- Appendicitis is acute inflammation of the appendix, most commonly caused by a fecalith
- Periumbilical pain that moves to RLQ pain, +/- fever, +/- nausea/vomiting
- (+) Rovsing sign, (+) Obturator sign, (+) Psoas sign
- Clinical diagnosis for straightforward cases
- Ultrasound and CT can be used to confirm diagnosis
- NPO status (for surgery), fluid resuscitation, analgesia, antiemetics, and antibiotics (ex. ceftriaxone)
- Consult surgery for definitive management (appendectomy)
- Cholangitis is an acute bacterial infection (E. coli) that occurs when there is an obstruction in the bile duct (typically from a gallstone)
- “Charcot triad” (fever, jaundice, RUQ pain)
- “Reynolds pentad” (Charcot triad + hypotension and AMS)
- RUQ ultrasound or CT (initially)
- ERCP is the gold standard
- Treat hypotension/sepsis (IV fluid resuscitation, vasopressors)
- Broad-spectrum antibiotics (ex. Piperacillin-tazobactam + gentamicin)
- Consult GI early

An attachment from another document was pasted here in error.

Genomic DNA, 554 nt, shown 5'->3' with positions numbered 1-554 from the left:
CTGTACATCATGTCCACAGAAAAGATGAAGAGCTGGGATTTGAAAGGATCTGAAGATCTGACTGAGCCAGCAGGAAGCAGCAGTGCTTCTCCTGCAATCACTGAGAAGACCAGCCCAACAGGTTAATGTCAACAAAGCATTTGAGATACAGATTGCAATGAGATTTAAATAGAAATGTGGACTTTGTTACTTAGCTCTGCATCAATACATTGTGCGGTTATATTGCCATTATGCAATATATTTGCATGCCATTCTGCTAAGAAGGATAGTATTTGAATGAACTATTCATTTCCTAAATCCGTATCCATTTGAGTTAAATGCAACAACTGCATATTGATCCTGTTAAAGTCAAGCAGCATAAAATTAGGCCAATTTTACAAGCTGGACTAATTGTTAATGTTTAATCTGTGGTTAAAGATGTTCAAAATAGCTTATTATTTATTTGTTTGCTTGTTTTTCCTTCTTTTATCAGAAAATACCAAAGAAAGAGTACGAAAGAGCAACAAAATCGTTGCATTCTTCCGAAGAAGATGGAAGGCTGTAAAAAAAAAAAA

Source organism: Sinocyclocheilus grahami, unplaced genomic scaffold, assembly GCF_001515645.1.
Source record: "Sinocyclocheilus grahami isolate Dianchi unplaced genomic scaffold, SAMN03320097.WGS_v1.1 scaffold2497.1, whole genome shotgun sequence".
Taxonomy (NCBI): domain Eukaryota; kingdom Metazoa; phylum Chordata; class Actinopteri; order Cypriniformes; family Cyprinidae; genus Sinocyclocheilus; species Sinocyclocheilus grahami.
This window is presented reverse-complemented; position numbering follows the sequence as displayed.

*Deep Dive: Cholangitis: Pearls and Pitfalls (emDOCs)
- Cholelithiasis is the presence of one or more calculi (gallstones) in the gallbladder. In developed countries, about 10% of adults and 20% of people > 65 years have gallstones.
- Usually asymptomatic. If any, symptoms usually transient (< 5 hours)
- RUQ pain, +/- radiation to right scapula, +/- nausea/vomiting
- RUQ ultrasound
- Supportive care (rehydration, analgesia)
- Most can be definitively managed with outpatient elective cholecystectomy.
- Surgical consultation from the ED is required if you suspect cholecystitis, cholangitis, or choledolithiasis.
*Deep Dive: Cholelithiasis (Merck Manual)
- Diverticulitis is inflammation of the the diverticulum, with or without infection. It is almost exclusively left-sided in the US.
- LLQ pain, fever, nausea/vomiting, change in bowel habits
- Abdominal guarding, rigidity, and rebound tenderness
- CT scan (Sn 97%, Sp 100%)
- Antibiotics (ex. metronidazole + ciprofloxacin)
- Surgery for complicated cases (perforation, peritonitis, etc.)
*Deep Dive: Diverticulitis (Merck Manual)
- Pancreatitis is acute inflammation of the pancreas, most commonly caused by gallstones and alcohol consumption.
- Epigastric pain radiating to the back, nausea/vomiting
- (+) Gray-turner sign and (+) Cullen sign in hemorrhagic pancreatitis
- Presence of at least 2 of the following: abdominal pain, lipase 3x the upper limit of normal, and characteristic findings on US or CT
- Supportive care (IV fluids, analgesia, and nutritional support). Antibiotics required only if there is a clear source of infection.
- Consult for ERCP/cholecystectomy if related to gallstones
*Deep Dive: Acute Pancreatitis (REBEL EM)